The Ramban (ibid.) explains the connection between the two. Worship of Molech involved giving up a child, while the korbanos offered to Hashem only meant sacrificing an animal. When the non-Jews would hear that the Jews were willing to do so very much more for an idol than they were for Hashem, it would be a desecration of Hashem’s Name.

As we learn from the Ramban, granting greater importance to an idol than we do to Hashem, G-d forbid, not only transgresses the Torah’s prohibition of idol worship – it is also a chillul Hashem. The phenomenon of grossly misplaced priorities described by the Ramban is not all that unusual. We are often more committed to material interests and possessions than we are to spiritual concerns. The car we drive or our vacation plans can be more meaningful to us than our Torah and mitzvos. Turning our priorities upside down, making it obvious what comes first for us, and what only second, is a chillul Hashem.

Priorities

Many people have made their careers a modern Molech, putting their jobs even before their family, their children, and their religion.

When my wife and I were newly married, we visited Riverdale, New York the day before Purim. My wife ran into “Rachael,” an old friend who was married to a friend of mine. It was Wednesday, and Purim would be on Thursday. Rachael told us that she had not seen her husband since Motzei Shabbos! He was an associate at one of the largest law firms in the world, and he was working on a high-profile merger. He was so busy with the deal that he had not come home that week at all, not even for just a few minutes to see his wife and children. When he was too exhausted to continue working, he would take a cat-nap on the floor of his office. He had a second set of tefillin at work, and his wife would send clean clothing via car service. Rachael did not expect to see him until shortly before Shabbos – he was not planning to be home for Purim.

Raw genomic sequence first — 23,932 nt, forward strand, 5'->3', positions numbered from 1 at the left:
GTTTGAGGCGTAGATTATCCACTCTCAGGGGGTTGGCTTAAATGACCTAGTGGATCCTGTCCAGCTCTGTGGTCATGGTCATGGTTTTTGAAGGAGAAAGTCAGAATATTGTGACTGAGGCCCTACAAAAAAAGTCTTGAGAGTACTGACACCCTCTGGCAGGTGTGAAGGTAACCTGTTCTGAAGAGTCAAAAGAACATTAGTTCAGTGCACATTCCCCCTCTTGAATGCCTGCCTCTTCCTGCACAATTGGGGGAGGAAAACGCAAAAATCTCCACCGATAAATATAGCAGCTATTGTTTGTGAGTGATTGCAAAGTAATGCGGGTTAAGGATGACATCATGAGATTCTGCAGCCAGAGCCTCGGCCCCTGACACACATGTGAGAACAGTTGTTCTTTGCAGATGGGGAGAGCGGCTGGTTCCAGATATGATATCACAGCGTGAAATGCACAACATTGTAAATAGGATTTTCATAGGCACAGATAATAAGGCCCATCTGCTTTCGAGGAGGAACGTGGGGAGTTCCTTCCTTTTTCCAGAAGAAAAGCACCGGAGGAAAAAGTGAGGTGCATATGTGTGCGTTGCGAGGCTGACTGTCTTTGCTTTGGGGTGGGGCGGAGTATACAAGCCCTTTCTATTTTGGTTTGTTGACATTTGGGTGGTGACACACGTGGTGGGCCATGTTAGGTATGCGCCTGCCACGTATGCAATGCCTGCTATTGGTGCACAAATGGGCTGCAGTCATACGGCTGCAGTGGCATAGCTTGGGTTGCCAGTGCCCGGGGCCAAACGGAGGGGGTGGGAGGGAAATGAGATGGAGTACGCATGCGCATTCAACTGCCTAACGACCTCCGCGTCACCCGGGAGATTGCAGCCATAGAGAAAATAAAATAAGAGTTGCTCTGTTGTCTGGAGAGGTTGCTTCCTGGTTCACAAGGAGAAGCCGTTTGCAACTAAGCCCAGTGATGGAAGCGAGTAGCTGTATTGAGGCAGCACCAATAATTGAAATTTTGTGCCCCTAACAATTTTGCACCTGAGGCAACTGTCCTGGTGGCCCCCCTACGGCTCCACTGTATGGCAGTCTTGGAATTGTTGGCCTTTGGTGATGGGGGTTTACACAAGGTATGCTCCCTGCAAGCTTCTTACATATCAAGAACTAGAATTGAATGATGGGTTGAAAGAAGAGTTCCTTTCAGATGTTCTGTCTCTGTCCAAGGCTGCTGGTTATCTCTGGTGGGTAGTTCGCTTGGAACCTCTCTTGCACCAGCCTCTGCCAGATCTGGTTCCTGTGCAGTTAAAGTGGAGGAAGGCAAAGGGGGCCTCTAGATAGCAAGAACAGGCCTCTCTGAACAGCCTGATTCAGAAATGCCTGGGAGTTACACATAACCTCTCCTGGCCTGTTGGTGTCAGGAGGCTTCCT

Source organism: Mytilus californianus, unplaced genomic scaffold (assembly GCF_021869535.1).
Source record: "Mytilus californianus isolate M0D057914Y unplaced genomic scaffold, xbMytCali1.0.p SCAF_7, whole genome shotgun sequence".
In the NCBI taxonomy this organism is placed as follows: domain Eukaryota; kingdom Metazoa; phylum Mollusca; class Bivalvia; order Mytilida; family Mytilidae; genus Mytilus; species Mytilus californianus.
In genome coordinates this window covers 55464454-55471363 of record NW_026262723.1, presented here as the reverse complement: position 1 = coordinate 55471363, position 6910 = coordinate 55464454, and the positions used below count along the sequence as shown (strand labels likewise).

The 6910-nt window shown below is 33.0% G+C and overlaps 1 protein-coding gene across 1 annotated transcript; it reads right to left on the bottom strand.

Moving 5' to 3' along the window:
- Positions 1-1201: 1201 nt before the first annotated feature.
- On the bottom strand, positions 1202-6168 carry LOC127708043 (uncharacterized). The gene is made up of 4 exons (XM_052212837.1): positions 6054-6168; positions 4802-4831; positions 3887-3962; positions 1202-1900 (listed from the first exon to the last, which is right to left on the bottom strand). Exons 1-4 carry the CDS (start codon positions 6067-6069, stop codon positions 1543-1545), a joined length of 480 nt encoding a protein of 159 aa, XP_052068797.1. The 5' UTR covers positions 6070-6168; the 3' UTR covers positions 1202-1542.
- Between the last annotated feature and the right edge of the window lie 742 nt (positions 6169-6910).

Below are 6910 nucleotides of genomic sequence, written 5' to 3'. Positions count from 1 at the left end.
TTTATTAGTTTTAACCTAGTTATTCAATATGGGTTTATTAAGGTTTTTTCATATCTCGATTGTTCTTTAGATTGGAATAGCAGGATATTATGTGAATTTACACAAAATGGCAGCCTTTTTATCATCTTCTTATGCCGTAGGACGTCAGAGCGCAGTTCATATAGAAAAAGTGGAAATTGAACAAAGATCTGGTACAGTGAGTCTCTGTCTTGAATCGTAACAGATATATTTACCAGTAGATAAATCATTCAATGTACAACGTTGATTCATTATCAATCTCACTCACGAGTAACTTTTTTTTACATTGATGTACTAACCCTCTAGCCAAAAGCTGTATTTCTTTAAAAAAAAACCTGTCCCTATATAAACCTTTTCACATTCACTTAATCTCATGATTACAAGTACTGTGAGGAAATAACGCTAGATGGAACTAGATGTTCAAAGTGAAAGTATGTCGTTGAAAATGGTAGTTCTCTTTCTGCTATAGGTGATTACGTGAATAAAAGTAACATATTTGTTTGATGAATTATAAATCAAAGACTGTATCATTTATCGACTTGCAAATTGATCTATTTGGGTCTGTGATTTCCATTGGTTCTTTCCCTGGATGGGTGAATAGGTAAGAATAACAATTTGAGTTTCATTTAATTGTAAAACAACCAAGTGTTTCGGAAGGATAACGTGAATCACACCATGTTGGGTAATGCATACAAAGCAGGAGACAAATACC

The Ramban’s principle works both ways: a Jew who keeps hispriorities in order is a kiddush Hashem.

“Yosef,” a most generous baal tzedakah, wanted to build a sizable home in Jerusalem, but he and his wife had serious second thoughts. With so many Jews in need and so many good causes desperate for funds, how could they invest so much in building a nice house? Yosef consulted Rav Nosson Tzvi Finkel, zt”l, renowned rosh yeshivah of Jerusalem’s Mirrer Yeshivah. Rav Finkel questioned Yosef about the scope of his support for Torah: if he had given as much to support yeshivos and Torah learning as he would be putting into the house, he could go ahead with the house.

As it turned out, Yosef had already given far more for Torah than the house would cost. Then and to this day, Yosef has always understood what really matters.

Question for Discussion:

What issue or activity deseves top priority in our lives, but unfortunately does not receive enough of our attention?